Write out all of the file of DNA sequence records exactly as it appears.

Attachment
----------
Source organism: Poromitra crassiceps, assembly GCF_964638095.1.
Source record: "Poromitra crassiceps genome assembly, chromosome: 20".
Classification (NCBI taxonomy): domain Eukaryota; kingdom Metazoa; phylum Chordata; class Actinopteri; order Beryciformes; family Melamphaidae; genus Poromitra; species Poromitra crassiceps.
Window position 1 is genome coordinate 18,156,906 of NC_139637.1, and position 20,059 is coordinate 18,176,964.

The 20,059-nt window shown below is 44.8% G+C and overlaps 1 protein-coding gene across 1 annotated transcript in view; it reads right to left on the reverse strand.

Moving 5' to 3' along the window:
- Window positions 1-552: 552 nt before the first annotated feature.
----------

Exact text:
Source organism: Poromitra crassiceps, assembly GCF_964638095.1.
Source record: "Poromitra crassiceps genome assembly, chromosome: 20".
Classification (NCBI taxonomy): domain Eukaryota; kingdom Metazoa; phylum Chordata; class Actinopteri; order Beryciformes; family Melamphaidae; genus Poromitra; species Poromitra crassiceps.
Window position 1 is genome coordinate 18,156,906 of NC_139637.1, and position 20,059 is coordinate 18,176,964.

The 20,059-nt window shown below is 44.8% G+C and overlaps 1 protein-coding gene across 1 annotated transcript in view; it reads right to left on the reverse strand.

Moving 5' to 3' along the window:
- Window positions 1-552: 552 nt before the first annotated feature.